Poverty Fundraising Always ‘Big Surprise’
By Rob Johnson firstname.lastname@example.org 981-3234
Dicey economic conditions threaten to put a dent in special offerings at some churches, including collections for overseas ministries and the domestic poor, some pastors say.
One measure of how strong the current support is for such causes will surface Sunday, when the annual Communities Responding to Overcome Poverty walk in Roanoke counts its contributions. The money donated by sponsors of the 300 or so volunteer walkers isn’t collected until registration, which starts an hour before the 2 p.m. event.
“It’s always a big surprise,” said the Rev. Ken Lane, pastor of Trinity Lutheran Church, one of about 30 congregations that organize the charity effort, which raised $22,000 last year.
Donations and pledges are welcome right up until the five-mile walk starts at First Presbyterian Church, at 2101 Jefferson St. S.W.
Lane said that 75 percent of the contributions are used to provide food through foreign missions; the rest goes to local poverty agencies for their fight against hunger.
Ironically, the feared drop in special donations comes at a time when they’re needed more than ever, Lane said. “Locally we have increased demand on food pantries and emergency ministries because of the economy.”
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Don’t be surprised if the presidential campaign comes to your church in the last few weeks before the Nov. 4 election. Democrats in Southwest Virginia and other places are recruiting “Faith Captains” — a strategy that helped Sen. Barack Obama win the Iowa caucuses earlier this year in a critical early boost to his candidacy.
Obama’s “Faith Captains” are members of the congregation willing to approach others after church or during the week by phone on his behalf. There’s a sign-up form available on his national Web site.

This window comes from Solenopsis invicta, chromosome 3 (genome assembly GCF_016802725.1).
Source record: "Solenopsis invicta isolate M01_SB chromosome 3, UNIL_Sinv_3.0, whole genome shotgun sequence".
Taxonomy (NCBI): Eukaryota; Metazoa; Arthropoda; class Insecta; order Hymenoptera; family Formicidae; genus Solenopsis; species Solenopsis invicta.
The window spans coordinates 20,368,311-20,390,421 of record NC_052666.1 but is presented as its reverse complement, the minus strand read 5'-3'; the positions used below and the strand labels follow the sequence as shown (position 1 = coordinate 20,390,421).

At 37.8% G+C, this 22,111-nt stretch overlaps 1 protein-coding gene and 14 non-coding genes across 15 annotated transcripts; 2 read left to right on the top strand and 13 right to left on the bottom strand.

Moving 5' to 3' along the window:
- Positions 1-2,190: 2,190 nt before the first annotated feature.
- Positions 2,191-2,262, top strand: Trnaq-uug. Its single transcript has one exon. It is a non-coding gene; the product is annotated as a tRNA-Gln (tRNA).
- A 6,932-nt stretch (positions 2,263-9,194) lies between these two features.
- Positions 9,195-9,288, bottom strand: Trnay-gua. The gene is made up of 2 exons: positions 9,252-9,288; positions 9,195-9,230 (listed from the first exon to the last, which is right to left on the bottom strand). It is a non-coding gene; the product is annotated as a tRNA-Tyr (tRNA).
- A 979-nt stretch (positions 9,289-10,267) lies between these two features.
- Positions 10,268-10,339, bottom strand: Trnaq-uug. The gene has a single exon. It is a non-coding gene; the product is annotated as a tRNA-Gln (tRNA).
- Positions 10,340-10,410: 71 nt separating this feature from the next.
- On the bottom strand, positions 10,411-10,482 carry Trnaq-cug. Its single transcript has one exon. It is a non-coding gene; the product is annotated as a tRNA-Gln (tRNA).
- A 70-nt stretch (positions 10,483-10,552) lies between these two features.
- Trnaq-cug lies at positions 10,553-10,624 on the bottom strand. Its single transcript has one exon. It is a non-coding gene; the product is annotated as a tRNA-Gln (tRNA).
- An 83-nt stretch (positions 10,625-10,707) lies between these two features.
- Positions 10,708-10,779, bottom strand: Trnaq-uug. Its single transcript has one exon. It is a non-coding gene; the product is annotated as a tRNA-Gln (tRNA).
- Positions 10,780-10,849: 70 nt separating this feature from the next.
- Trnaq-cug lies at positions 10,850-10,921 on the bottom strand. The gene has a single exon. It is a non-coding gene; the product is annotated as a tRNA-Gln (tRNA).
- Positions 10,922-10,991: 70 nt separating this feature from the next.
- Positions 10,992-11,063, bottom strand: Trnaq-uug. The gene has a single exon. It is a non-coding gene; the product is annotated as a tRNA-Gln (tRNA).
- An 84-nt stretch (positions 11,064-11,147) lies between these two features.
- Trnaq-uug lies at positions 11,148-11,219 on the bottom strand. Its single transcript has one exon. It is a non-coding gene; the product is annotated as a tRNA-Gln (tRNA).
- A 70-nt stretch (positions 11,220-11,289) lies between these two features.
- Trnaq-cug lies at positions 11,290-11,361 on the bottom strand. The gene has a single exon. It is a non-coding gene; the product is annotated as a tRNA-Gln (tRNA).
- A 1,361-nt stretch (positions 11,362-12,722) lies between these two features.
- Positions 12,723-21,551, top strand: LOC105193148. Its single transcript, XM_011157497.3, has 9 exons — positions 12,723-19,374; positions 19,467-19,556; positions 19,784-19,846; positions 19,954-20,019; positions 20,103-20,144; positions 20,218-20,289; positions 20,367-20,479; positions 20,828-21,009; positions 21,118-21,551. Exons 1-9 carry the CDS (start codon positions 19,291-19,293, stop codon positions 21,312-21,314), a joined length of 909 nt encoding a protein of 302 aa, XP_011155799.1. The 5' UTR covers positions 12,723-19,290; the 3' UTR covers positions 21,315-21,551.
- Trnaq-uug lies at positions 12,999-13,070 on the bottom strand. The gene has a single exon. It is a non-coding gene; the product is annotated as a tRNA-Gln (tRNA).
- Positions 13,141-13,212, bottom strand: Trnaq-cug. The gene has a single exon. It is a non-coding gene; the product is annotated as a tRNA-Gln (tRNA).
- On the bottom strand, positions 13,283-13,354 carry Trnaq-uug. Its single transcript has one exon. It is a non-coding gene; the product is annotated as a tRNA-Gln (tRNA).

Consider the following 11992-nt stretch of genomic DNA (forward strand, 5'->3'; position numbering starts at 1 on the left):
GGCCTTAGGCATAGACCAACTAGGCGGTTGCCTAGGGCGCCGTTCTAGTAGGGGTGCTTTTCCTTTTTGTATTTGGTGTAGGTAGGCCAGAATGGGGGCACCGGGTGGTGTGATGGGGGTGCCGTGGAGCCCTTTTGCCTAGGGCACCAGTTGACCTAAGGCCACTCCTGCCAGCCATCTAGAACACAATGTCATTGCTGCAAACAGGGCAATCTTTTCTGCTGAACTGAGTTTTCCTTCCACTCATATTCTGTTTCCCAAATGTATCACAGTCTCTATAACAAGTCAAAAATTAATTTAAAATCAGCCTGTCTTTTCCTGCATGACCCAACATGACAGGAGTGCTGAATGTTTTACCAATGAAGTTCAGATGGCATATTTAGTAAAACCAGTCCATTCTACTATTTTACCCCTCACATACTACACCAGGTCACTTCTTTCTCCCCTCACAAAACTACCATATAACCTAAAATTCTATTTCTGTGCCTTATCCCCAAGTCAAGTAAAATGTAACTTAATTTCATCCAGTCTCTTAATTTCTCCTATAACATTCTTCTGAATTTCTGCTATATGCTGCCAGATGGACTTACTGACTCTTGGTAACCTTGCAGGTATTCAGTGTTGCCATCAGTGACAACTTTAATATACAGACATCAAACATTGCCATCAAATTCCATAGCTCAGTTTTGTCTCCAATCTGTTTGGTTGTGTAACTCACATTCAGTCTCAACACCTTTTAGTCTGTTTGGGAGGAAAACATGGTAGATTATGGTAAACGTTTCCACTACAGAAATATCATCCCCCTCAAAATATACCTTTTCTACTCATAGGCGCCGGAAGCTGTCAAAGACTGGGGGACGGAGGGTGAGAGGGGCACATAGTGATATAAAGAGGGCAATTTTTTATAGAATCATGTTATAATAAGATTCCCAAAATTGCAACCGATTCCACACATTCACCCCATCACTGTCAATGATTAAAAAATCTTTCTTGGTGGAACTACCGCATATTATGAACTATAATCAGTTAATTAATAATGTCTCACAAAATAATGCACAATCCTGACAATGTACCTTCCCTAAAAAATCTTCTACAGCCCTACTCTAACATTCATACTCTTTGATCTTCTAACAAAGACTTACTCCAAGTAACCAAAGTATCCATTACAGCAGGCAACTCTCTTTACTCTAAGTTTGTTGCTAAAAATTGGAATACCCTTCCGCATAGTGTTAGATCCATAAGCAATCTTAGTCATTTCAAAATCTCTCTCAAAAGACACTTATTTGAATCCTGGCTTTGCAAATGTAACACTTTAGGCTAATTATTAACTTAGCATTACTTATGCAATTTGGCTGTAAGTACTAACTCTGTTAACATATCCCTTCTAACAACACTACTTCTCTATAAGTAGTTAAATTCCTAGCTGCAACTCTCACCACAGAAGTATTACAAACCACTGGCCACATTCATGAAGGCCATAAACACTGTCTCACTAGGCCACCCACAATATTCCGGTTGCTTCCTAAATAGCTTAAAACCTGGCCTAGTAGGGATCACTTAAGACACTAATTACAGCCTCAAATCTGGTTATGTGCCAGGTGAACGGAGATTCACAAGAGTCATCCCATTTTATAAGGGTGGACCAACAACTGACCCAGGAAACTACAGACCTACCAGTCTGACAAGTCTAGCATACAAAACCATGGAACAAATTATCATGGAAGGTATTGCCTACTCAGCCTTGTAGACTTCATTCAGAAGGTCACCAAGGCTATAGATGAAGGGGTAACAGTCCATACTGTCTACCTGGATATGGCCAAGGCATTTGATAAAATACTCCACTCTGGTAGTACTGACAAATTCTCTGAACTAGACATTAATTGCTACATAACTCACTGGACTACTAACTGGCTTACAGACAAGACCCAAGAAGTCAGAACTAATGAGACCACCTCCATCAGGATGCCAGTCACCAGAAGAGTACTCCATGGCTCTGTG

Not to be outflanked in the pews, Republicans are rallying religious voters in Southwest Virginia with a canvass called “Americans for Faith.” The campaign’s volunteers are talking up Sen. John McCain at church events and through phone banks.
If your vote has been solicited through a church-related organization, this column would like to hear from you on whether the lobbying was welcome and had any impact. Also, if your preacher has taken a public stand on the election, please contact reporter Rob Johnson at the phone number or e-mail address accompanying this article.
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An article in The Roanoke Times in September about the church trend toward theater seating and other types of chairs instead of traditional wooden pews brought a difference of opinion from Rachel Newhouse, a mom in Lexington.
“I understand the flexibility in using individual seats in a sanctuary but there is something comforting about pews in a church,” she wrote in an e-mail.
Newhouse’s experience with individual seats at a church when her family previously lived in Texas left this impression: “While the seats allowed a wide and comfy seating area, along with more room for passage between rows, they weren’t very kid friendly. Young children sometimes had a hard time keeping the folding seat down and if a child fell asleep during the service it wasn’t feasible for them to lay down across the seats.”
Another complaint registered by Newhouse: There weren’t any pockets on the backs of the seats — similar to those on an airliner — in her Texas church. So Bibles, purses and other items had to go either on the floor or be balanced on the edge of a seat that was upturned, which, she said, “usually resulted in the item falling off on the floor.”
If you have opinions about church seating options, and experiences about them you want to share, please send an e-mail or call me.
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